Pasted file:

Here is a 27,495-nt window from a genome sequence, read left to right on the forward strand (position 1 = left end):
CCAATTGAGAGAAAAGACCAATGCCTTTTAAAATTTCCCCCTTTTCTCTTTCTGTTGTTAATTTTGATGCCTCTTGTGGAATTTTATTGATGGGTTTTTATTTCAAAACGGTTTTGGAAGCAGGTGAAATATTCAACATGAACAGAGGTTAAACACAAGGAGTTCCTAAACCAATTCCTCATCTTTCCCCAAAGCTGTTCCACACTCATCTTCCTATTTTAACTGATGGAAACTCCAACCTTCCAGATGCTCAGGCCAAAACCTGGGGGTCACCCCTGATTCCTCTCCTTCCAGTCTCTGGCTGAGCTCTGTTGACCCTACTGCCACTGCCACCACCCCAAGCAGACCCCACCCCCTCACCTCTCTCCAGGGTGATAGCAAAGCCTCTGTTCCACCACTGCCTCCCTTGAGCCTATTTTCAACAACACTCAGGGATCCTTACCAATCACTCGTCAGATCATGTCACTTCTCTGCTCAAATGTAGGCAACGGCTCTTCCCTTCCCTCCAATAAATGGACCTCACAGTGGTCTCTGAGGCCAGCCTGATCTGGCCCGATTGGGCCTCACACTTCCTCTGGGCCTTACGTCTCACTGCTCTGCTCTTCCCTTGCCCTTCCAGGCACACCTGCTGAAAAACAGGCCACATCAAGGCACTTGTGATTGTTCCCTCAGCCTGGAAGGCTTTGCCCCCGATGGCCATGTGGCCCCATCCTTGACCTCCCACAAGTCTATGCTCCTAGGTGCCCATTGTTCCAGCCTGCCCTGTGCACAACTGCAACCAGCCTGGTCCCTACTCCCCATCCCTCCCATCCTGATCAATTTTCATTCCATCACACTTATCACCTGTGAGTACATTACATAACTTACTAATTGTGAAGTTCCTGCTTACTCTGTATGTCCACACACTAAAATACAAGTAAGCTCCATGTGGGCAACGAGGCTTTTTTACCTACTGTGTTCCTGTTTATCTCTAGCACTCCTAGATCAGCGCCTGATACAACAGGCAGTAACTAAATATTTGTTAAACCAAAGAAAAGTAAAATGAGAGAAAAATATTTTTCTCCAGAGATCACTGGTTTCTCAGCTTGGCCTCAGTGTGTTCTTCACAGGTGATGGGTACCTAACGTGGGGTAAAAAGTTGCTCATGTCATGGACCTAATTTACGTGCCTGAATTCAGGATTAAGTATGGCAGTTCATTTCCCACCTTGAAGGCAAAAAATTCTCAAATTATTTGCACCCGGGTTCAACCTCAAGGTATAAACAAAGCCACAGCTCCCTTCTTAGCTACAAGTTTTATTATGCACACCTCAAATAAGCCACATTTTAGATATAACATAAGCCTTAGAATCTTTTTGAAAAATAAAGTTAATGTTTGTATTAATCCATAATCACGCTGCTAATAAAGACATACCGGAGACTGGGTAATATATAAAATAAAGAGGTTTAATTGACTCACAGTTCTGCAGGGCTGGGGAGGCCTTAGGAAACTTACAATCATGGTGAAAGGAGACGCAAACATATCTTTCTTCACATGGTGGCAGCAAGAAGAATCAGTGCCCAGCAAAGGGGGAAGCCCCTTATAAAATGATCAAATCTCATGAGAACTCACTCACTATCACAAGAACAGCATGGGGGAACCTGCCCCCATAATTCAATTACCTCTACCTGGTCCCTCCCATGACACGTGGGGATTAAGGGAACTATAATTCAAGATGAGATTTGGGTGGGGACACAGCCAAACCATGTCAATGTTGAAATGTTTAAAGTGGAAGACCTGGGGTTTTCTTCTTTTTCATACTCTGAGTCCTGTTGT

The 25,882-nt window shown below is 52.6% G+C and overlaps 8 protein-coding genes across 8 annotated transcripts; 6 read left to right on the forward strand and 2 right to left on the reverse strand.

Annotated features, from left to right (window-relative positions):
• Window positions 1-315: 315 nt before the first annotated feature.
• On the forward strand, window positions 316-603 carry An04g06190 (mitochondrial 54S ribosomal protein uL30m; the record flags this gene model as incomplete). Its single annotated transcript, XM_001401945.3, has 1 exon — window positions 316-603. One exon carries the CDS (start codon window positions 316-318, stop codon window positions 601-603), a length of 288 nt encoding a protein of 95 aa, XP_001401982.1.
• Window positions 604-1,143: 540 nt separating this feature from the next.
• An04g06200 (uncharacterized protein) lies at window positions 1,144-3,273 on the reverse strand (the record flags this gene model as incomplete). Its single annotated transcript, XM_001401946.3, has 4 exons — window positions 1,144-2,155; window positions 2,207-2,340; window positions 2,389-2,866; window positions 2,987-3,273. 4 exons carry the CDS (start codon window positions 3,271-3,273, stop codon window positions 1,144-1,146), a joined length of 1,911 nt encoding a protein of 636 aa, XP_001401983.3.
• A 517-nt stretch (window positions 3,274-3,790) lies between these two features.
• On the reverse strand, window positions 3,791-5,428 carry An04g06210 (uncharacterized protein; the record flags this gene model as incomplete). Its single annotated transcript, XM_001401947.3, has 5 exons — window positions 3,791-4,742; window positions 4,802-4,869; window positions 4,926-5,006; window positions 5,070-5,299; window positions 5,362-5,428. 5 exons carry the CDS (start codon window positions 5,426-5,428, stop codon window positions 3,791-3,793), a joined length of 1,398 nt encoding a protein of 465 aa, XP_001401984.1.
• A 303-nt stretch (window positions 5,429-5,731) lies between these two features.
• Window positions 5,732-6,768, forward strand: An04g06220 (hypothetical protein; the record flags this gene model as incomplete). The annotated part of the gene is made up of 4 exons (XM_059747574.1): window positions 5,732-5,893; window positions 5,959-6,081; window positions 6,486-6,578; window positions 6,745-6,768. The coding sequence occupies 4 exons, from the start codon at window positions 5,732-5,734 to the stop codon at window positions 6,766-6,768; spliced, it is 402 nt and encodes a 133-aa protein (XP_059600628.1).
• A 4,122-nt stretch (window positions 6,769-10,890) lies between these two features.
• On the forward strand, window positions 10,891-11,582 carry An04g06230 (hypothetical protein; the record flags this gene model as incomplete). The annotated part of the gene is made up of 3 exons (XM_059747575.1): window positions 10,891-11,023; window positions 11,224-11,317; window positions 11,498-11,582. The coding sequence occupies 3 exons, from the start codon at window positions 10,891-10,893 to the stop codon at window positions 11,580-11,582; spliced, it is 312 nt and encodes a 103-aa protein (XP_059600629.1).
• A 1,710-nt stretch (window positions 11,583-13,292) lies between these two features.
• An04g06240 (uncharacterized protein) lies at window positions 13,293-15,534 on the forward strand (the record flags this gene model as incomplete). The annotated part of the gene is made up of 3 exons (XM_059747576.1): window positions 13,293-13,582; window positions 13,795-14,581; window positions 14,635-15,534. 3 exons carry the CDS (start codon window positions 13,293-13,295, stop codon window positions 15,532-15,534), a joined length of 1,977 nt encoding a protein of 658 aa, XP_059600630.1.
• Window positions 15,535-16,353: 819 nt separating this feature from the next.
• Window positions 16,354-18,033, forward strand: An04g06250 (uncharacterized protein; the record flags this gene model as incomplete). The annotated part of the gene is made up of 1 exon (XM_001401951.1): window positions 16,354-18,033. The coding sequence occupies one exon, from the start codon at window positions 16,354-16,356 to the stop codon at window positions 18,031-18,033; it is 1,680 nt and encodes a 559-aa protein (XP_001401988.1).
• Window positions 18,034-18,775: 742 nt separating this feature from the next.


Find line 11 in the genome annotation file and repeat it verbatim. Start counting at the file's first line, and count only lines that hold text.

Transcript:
• A 303-nt stretch (window positions 5,429-5,731) lies between these two features.